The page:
• Dyon A. Elliott

Unusual economic times: The context of the Government of Belize’s pre-budget consultations


In the last two weeks, the Government of Belize (GOB) has commenced with marathon, pre-budget consultation sessions with various stakeholders, including employers’ and workers’ representatives such as the Belize Chamber of Commerce and Industry (BCCI) and the likes of the National Trade Union Congress of Belize (NTUCB). While the practice surely isn’t without precedent, the economic times certainly are, as the global, pandemic-induced recession has not only pushed down the country’s economic growth by approximately 16%, but has likewise impacted the government’s revenues. This week, TradeScape360 seeks to summarize the general economic backdrop and context of these consultations.



Revenues and Expenditures

Even when we intentionally limit ourselves to utilizing only publicly available information provided by the Central Bank of Belize (CBB) and the Statistical Institute of Belize (SIB) it is still possible to get a clear enough picture of the Government’s fiscal situation. To begin with, it is useful to recall the “relationship” between GOB’s total revenues and GDP. Over the last decade (see Figure 1), government revenues have averaged about 30% of GDP, with 2019 coming in at 31%.


Expenditure on the other hand tends to average about 32% of GDP. However, with output estimated to have fallen by about 16% in 2020, expenditure—even if maintained at 2019 levels—would represent 42% of economic output.


While expenditures likely remained at least at their pre-COVID levels (or even increased), revenues—being a function of national income—would naturally decline in tandem with GDP. Consequently, the estimated sharp decline in output would have likewise pushed down government revenues. Using publicly available CBB data (at the time of writing) for the first half (April to September) of FY 2020/21 compared to that same period for FY 2019/20, it was already possible to see that actual revenues had fallen off by more than 25%.


Official statements by the Government, however, have indicated that the average decline in revenues has so far been closer to 30%. This latter figure would imply that COVID-19’s “Great Lockdown Recession” has resulted in the Government of Belize collecting closer to $810 million in total revenues, down by almost $350 million relative to the previous year’s $1.16 billion in revenues.


Debt and Deficits

Again, keeping the assumption that expenditure levels had remained at their pre-COVID levels (i.e. $1.3 billion), the estimated $350 million revenue shortfall would possibly generate a FY 2020/21 deficit of roughly $520 million (see Figure 2).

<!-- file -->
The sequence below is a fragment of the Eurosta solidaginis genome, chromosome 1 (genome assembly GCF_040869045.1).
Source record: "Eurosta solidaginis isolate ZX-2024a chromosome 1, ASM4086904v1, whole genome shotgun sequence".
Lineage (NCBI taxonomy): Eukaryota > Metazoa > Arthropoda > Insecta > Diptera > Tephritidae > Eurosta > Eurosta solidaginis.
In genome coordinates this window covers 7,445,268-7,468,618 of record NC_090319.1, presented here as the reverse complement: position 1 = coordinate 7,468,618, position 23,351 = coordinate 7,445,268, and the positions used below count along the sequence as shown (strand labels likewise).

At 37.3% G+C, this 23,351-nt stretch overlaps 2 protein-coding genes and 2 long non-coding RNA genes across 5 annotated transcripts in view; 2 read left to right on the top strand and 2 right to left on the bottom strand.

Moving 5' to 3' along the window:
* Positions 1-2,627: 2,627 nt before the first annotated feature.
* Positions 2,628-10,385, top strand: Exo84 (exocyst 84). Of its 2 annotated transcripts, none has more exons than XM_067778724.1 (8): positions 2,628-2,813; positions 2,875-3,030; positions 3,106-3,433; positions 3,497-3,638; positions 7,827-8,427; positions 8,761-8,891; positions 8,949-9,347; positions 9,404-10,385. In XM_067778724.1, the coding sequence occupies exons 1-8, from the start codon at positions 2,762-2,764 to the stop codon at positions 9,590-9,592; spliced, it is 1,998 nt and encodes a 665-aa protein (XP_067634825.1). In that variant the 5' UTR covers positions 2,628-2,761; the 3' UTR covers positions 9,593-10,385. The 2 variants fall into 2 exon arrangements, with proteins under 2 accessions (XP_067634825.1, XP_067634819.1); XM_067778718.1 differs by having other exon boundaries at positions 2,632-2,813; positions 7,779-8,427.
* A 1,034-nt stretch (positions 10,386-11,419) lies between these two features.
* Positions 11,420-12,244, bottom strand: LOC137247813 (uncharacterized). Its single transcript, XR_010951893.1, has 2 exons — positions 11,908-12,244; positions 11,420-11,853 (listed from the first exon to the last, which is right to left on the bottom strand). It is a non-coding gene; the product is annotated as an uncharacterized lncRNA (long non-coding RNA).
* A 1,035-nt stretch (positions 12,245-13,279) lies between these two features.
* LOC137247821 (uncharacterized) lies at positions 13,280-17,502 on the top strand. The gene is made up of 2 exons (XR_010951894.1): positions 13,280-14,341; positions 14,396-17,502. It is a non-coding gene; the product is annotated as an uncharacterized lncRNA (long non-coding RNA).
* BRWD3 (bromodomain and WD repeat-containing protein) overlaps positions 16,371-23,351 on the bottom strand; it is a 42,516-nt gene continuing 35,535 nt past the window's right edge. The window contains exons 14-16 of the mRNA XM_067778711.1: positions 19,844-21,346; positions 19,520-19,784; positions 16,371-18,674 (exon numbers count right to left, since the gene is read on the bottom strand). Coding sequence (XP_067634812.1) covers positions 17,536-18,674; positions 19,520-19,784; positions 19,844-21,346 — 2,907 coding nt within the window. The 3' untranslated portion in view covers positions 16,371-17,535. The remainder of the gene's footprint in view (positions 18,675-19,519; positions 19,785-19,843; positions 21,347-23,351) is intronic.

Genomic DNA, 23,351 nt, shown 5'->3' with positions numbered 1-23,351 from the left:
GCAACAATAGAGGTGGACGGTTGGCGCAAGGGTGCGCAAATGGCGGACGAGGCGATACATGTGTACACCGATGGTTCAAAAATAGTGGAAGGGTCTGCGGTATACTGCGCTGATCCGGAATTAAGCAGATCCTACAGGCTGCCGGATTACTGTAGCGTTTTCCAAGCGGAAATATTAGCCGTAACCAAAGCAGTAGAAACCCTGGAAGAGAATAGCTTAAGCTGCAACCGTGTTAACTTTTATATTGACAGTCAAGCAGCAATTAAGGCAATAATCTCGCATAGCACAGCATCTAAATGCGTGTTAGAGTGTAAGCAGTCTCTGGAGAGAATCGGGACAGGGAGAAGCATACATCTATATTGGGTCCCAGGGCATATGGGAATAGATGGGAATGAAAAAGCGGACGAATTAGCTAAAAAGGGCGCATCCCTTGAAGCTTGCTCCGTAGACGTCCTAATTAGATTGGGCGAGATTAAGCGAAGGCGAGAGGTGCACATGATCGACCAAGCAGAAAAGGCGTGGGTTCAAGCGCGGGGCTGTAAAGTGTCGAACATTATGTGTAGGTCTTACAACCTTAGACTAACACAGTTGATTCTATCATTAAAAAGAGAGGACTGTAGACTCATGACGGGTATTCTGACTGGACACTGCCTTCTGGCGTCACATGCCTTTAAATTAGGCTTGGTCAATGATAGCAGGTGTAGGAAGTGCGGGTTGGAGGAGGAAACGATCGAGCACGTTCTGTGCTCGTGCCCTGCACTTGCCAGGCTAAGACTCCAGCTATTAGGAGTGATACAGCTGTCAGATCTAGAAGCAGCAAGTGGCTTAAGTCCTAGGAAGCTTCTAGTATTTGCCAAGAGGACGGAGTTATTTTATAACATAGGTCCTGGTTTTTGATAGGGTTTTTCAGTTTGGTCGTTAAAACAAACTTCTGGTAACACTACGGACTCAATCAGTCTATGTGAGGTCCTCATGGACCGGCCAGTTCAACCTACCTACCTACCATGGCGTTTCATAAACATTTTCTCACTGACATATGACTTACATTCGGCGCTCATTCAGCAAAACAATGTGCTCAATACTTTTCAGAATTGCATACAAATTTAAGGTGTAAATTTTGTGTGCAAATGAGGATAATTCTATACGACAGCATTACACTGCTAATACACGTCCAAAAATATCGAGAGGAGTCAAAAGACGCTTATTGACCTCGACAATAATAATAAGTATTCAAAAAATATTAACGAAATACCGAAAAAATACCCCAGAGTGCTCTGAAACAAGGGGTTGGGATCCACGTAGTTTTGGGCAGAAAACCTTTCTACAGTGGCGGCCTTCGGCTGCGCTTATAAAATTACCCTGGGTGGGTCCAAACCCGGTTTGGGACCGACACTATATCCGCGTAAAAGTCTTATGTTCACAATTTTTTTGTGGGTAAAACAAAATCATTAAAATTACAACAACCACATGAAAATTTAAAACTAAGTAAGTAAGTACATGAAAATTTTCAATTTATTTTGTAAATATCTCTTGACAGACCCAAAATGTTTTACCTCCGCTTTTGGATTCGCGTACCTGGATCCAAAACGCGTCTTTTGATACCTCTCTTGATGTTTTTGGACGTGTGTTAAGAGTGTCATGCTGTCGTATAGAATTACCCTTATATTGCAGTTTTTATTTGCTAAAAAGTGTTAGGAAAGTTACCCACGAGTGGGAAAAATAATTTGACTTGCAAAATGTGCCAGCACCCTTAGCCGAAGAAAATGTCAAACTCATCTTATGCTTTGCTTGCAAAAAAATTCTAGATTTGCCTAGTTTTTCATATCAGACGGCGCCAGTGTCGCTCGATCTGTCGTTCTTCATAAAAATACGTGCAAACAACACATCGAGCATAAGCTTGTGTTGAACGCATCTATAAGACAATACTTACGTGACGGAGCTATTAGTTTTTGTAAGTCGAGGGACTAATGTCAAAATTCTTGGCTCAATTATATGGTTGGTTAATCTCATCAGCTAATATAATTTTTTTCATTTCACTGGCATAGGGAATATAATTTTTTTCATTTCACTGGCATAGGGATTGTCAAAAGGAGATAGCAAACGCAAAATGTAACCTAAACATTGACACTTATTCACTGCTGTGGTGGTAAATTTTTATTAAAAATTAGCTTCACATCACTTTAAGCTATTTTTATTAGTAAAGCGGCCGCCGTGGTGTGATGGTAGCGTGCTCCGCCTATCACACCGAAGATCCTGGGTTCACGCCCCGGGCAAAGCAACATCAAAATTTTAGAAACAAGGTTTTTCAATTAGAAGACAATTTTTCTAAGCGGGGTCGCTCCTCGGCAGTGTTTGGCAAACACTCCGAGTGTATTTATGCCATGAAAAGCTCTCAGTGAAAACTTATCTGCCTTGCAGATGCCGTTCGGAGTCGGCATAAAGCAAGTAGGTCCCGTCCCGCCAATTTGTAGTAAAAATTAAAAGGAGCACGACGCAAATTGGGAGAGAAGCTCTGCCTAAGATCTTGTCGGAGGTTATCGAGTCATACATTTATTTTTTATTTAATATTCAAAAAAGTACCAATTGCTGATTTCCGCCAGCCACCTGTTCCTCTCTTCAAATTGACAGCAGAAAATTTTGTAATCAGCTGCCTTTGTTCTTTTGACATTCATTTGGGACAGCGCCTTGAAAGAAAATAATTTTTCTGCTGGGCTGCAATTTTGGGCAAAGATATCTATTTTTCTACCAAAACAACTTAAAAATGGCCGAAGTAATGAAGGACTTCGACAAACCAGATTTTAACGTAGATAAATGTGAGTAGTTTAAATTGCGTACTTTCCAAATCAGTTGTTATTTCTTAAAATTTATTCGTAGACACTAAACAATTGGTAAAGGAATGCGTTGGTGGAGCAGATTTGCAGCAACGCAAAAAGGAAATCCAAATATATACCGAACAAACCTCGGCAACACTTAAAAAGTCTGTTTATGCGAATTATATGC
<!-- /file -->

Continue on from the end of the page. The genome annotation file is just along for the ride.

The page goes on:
Deficits, unfortunately, have to be financed, and financed by borrowing; therefore, the Government has had to add more than $500 million in public debt. At the start of the Fiscal Year, total public sector debt stood at $3.89 billion; therefore, an additional $500 million would bring this figure closer to about $4.3 billion by March 2021—the end of the fiscal year.

CBB data for up to November 2020 had already placed Belize’s total public-sector debt at $4.15 billion, which represented about 134% of GDP. This figure, however, all things remaining constant, is likely to have grown by at least one or two extra percentage points by the end of the financial year.



The Primary Balance

While the overall deficit and debt are important concerns, the government is likely especially troubled by the primary balance. Again, using publicly available information provided by the CBB for the first six months of the present fiscal year, the primary deficit had climbed to about $137 million. Putting that into perspective, it is important to note that there was an average primary surplus of approximately $43 million (or an average of 1.3% of GDP) for the last four fiscal years (2016 to 2019).



The reader may recall that the government, following the 2017 restructuring of the US-Dollar Bond 2034 (locally dubbed “The Superbond”), had committed to bondholders that it will endeavor to maintain a primary surplus of 2% of GDP. For 2017 and 2018, Belmopan had managed fiscal surpluses of 1.6% and 2.1% of GDP, respectively, before returning to a deficit in 2019 when prolonged dry weather (drought) conditions severely impacted the primary and secondary sectors’ production, thereby, leading to three out of the four quarters of 2019 being in recession.



Consequently, due to external factors—first dry weather conditions and later the global response to COVID-19—Belize has effectively been in recession for almost eight quarters or 24 months.


There is hope that the productive sector will be able to overcome the negative effects of the drought conditions that led to the downturn in 2019, and there is some optimism that the advent of the COVID 19 vaccine may return some life to the tourism sector, which represents more than 40% of Belize’s GDP when direct, indirect and induced effects are taken into account. For 2021, the International Monetary Fund (IMF) forecasts an 8% recovery relative to last years output levels; however, it is yet to be seen how much of that will actually be realized.

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